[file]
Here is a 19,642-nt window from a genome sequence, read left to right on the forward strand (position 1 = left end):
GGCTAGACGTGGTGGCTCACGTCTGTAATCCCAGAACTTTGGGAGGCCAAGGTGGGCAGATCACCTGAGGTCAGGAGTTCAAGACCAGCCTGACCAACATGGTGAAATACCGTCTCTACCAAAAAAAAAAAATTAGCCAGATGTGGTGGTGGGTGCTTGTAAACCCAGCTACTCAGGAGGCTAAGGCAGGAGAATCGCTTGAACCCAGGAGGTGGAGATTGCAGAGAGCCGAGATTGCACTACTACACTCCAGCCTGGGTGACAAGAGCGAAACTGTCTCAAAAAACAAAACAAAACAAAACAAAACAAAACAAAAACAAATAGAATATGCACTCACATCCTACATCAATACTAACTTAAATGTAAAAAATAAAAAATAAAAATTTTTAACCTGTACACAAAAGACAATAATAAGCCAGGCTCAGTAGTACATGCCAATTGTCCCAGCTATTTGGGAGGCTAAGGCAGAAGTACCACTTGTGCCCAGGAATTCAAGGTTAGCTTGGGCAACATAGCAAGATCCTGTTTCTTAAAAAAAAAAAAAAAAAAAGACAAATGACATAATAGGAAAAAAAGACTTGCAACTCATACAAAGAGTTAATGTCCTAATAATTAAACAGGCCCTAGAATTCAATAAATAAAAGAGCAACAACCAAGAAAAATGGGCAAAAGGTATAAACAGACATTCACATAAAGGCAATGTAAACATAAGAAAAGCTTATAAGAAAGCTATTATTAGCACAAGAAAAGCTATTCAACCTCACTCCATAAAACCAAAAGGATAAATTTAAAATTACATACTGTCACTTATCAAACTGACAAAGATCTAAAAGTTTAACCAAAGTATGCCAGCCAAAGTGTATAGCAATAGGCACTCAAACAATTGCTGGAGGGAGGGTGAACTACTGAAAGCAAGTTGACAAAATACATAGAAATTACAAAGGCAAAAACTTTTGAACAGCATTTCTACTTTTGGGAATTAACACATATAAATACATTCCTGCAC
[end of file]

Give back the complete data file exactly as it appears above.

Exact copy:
Here is a 19,642-nt window from a genome sequence, read left to right on the forward strand (position 1 = left end):
GGCTAGACGTGGTGGCTCACGTCTGTAATCCCAGAACTTTGGGAGGCCAAGGTGGGCAGATCACCTGAGGTCAGGAGTTCAAGACCAGCCTGACCAACATGGTGAAATACCGTCTCTACCAAAAAAAAAAAATTAGCCAGATGTGGTGGTGGGTGCTTGTAAACCCAGCTACTCAGGAGGCTAAGGCAGGAGAATCGCTTGAACCCAGGAGGTGGAGATTGCAGAGAGCCGAGATTGCACTACTACACTCCAGCCTGGGTGACAAGAGCGAAACTGTCTCAAAAAACAAAACAAAACAAAACAAAACAAAACAAAAACAAATAGAATATGCACTCACATCCTACATCAATACTAACTTAAATGTAAAAAATAAAAAATAAAAATTTTTAACCTGTACACAAAAGACAATAATAAGCCAGGCTCAGTAGTACATGCCAATTGTCCCAGCTATTTGGGAGGCTAAGGCAGAAGTACCACTTGTGCCCAGGAATTCAAGGTTAGCTTGGGCAACATAGCAAGATCCTGTTTCTTAAAAAAAAAAAAAAAAAAAGACAAATGACATAATAGGAAAAAAAGACTTGCAACTCATACAAAGAGTTAATGTCCTAATAATTAAACAGGCCCTAGAATTCAATAAATAAAAGAGCAACAACCAAGAAAAATGGGCAAAAGGTATAAACAGACATTCACATAAAGGCAATGTAAACATAAGAAAAGCTTATAAGAAAGCTATTATTAGCACAAGAAAAGCTATTCAACCTCACTCCATAAAACCAAAAGGATAAATTTAAAATTACATACTGTCACTTATCAAACTGACAAAGATCTAAAAGTTTAACCAAAGTATGCCAGCCAAAGTGTATAGCAATAGGCACTCAAACAATTGCTGGAGGGAGGGTGAACTACTGAAAGCAAGTTGACAAAATACATAGAAATTACAAAGGCAAAAACTTTTGAACAGCATTTCTACTTTTGGGAATTAACACATATAAATACATTCCTGCAC